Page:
High-mobility group box-1 impairs memory in mice through both toll-like receptor 4 and Receptor for Advanced Glycation End Products

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Abstract

High-mobility group box-1 (HMGB1) is a nuclear protein with cytokine-type functions upon its extracellular release. HMGB1 activates inflammatory pathways by stimulating multiple receptors, chiefly toll-like receptor 4 (TLR4) and Receptor for Advanced Glycation End Products (RAGE). TLR4 and RAGE activation has been implicated in memory impairments, although the endogenous ligand subserving these effects is unknown. We examined whether HMGB1 induced memory deficits using novel object recognition test, and which of the two receptor pathways was involved in these effects. Non-spatial long-term memory was examined in wild type, TLR4 knockout, and RAGE knockout mice. Recombinant HMGB1 (10 μg, intracerebroventricularly, i.c.v.) disrupted memory encoding equipotently in wild type, TLR4 knockout and RAGE knockout animals, but affected neither memory consolidation, nor retrieval. Neither TLR4 knockout nor RAGE knockout mice per se, exhibited memory deficits. Blockade of TLR4 in RAGE knockout mice using Rhodobacter sphaeroides lipopolysaccharide (LPS-Rs; 20 μg, i.c.v.) prevented the detrimental effect of HMGB1 on memory. These data show that elevated brain levels of HMGB1 induce memory abnormalities which may be mediated by either TLR4, or RAGE. This mechanism may contribute to memory deficits under various neurological and psychiatric conditions associated with the increased HMGB1 levels, such as epilepsy, Alzheimer's disease and stroke.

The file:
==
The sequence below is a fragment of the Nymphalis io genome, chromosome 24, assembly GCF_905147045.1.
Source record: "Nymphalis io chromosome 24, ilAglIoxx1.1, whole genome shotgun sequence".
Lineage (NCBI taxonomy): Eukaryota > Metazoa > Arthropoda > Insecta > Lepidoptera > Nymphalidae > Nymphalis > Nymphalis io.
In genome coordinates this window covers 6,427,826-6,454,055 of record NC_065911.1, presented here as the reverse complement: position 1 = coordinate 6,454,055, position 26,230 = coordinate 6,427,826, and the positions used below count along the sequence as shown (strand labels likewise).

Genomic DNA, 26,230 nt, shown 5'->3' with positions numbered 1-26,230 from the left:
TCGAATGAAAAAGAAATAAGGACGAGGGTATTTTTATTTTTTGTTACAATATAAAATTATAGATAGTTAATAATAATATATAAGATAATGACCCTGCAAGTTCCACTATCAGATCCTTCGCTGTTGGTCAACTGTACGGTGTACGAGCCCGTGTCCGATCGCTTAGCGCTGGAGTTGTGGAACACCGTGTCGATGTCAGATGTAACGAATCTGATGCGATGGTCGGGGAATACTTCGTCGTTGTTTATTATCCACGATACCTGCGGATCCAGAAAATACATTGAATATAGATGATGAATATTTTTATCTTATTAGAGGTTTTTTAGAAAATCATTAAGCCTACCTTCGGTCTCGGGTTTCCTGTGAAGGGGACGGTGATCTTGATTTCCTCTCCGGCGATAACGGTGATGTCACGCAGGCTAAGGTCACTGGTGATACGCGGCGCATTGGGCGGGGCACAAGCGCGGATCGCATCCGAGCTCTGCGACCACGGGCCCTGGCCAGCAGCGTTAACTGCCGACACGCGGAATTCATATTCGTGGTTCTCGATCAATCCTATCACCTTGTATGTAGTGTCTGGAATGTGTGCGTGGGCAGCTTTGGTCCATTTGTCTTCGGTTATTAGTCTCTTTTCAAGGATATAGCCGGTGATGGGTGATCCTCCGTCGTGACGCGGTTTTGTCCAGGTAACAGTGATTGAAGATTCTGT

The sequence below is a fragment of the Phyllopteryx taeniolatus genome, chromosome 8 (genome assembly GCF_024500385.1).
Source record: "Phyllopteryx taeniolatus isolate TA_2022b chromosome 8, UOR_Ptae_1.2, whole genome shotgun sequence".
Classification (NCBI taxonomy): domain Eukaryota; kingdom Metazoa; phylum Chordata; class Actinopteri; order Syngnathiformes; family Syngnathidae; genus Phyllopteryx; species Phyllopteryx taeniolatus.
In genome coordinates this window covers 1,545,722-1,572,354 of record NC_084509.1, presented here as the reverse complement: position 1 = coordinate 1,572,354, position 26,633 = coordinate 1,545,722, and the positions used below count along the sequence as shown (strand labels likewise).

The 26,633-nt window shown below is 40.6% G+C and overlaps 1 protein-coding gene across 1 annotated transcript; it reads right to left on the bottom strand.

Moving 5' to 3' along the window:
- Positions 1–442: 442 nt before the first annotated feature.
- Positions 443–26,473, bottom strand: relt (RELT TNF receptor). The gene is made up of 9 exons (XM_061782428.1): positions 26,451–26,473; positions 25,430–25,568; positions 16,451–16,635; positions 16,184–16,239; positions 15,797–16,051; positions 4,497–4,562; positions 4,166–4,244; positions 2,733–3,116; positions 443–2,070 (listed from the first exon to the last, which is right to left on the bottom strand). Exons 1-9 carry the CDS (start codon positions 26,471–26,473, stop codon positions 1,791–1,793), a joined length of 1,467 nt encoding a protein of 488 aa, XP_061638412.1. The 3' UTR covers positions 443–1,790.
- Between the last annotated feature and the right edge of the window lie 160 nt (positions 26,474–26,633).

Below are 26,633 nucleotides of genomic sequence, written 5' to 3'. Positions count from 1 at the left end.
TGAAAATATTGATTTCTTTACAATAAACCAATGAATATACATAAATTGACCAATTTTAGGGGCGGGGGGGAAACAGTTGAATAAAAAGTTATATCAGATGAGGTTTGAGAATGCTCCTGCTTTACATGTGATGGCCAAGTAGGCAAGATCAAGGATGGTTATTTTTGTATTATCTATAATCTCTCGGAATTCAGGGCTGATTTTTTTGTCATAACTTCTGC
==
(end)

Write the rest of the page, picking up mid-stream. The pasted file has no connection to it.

Highlights

□ High-mobility group box-1 (HMGB1) disrupted object memory in wild type mice. □ HMGB1 disrupted object memory in toll-like receptor 4 (TLR4)-knockout mice (KO). □ HMGB1 disrupted memory in Receptor for Advanced Glycation End Products (RAGE)-KO. □ Blockade of TLR4 in RAGE-KO abolished disruption of memory by HMGB1.

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